by Dean Witherspoon   Dean's profile on LinkedIn  

Bill Baun — a wellness consultant with Houston’s MD Anderson Cancer Center (MDACC) is a tireless advocate and industry ambassador. Bill was diagnosed in 2007 with aggressive prostate cancer and is now a stage IV cancer survivor participating in a clinical study. In 2012 Bill’s wife, MaryBeth, was diagnosed with breast cancer, and he became a caregiver. He shares insights on his incredible wellness journey.

What’s your role at MDACC?

As an internal and external wellness consultant working at the individual, group, and organizational levels, my teams plan and implement programs/activities to coach patients and caregivers. I serve on various survivor committees; MaryBeth and I are both on the Patient and Family Advisory Council focused on improving the patient and family experience. These roles let us provide MDACC teams designing process or system changes the voice of patients and caregivers. Other roles include wellness and survivorship support for:


  • Designing MDACC’s electronic health record system
  • Partner hospitals and companies using our knowledge base to provide evidence-based and best practice cancer diagnosis, treatment, and prevention efforts.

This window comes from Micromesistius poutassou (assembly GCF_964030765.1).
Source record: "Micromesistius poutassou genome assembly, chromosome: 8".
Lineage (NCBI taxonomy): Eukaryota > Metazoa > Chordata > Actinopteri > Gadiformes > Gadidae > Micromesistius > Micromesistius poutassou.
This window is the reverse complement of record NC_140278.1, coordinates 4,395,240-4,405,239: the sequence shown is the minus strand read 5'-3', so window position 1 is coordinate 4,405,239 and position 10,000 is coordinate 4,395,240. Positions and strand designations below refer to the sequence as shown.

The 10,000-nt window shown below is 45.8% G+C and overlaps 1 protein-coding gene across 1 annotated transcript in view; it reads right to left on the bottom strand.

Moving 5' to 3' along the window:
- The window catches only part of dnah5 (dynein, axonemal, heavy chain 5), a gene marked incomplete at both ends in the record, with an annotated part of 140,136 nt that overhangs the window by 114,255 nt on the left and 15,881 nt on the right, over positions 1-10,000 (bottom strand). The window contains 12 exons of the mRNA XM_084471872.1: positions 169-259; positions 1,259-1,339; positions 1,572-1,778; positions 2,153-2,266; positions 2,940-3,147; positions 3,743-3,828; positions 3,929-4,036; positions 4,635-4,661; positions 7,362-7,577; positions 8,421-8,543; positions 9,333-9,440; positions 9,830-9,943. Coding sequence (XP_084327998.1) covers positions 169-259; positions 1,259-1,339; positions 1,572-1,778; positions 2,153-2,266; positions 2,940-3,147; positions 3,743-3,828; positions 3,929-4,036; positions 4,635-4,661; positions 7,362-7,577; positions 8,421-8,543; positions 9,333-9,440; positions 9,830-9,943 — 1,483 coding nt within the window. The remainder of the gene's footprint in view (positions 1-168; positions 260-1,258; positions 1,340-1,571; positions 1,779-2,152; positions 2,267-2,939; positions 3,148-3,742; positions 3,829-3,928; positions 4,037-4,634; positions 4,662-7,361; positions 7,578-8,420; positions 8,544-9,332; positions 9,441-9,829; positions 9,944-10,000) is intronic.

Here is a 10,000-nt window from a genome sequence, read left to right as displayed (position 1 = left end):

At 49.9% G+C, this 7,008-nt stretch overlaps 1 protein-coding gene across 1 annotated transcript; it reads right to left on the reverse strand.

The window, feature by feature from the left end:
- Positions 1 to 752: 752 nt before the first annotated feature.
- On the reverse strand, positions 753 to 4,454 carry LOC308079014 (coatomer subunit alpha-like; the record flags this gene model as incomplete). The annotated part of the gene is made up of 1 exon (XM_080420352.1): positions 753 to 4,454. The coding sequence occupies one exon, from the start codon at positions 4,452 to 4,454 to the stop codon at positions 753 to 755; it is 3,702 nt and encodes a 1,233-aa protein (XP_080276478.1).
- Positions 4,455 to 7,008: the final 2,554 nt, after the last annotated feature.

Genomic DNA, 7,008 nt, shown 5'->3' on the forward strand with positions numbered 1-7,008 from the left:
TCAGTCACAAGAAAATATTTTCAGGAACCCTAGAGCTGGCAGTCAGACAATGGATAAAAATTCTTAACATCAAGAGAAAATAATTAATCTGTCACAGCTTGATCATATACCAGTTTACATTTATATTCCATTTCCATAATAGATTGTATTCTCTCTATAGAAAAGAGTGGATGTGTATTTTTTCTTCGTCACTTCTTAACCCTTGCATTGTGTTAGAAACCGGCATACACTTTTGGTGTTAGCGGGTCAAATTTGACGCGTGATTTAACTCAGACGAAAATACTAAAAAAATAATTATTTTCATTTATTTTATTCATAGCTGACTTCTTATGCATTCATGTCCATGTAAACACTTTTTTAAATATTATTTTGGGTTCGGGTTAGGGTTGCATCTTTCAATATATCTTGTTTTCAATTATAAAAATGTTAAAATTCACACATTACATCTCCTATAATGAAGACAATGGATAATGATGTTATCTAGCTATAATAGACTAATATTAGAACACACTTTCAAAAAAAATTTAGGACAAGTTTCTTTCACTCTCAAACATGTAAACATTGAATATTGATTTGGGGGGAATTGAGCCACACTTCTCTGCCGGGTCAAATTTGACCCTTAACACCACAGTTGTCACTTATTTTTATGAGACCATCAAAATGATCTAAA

Your list of wellness publications, speaking engagements, volunteer activities, and leadership roles is exhaustive. Of all these accomplishments, what’s your proudest moment?

Like most, my career journey has had many twists and turns. As I look back to the mid-’70s and my life as a University of North Texas graduate student, I’m grateful for peers and professors who didn’t just guide my studies, early research, and writing, but have remained friends. It’s through these individuals and collaborations along the way that my wellness career has blossomed. And early in life, my parents, coaches, scout masters, and teachers impressed on me the importance of passing life lessons on as a way to maximize my own efforts, while expanding the impact of others. So I feel very proud of the individuals I have mentored over the years. They’ve become presidents of hospital systems, physicians, professors, leaders of wellness and fitness companies, and thought leaders in our industry today. I am so proud of all of us!

You write a popular blog that offers readers a daily shot of inspiration. How did that come about and what does it do for you?

My mother gave me the love for poetry and writing, and when she passed from cancer, my dad gave me a box she’d saved filled with my early writing — from preschool through letters to her when I was in the Army. When my cancer journey was getting tougher, I happened to pull out the box; it reminded me of where I’d been and started me thinking about what I’d learned in life. 

So I started to write each day about my experiences and lessons. At first I didn’t share them, except as stories in my teaching, but after some prodding started to put them on an internal blog site at work called Yammer. Soon after my first grandson was born, and I realized he and I would probably not get too many years together. How could I share the awesomeness of life with him? I began posting my blog onto multiple sites, for family, friends, and other cancer survivors. Now 2 more grandsons have arrived, and I write each morning knowing when they’re older and facing life challenges, they’ll have grandpa’s musings about these experiences.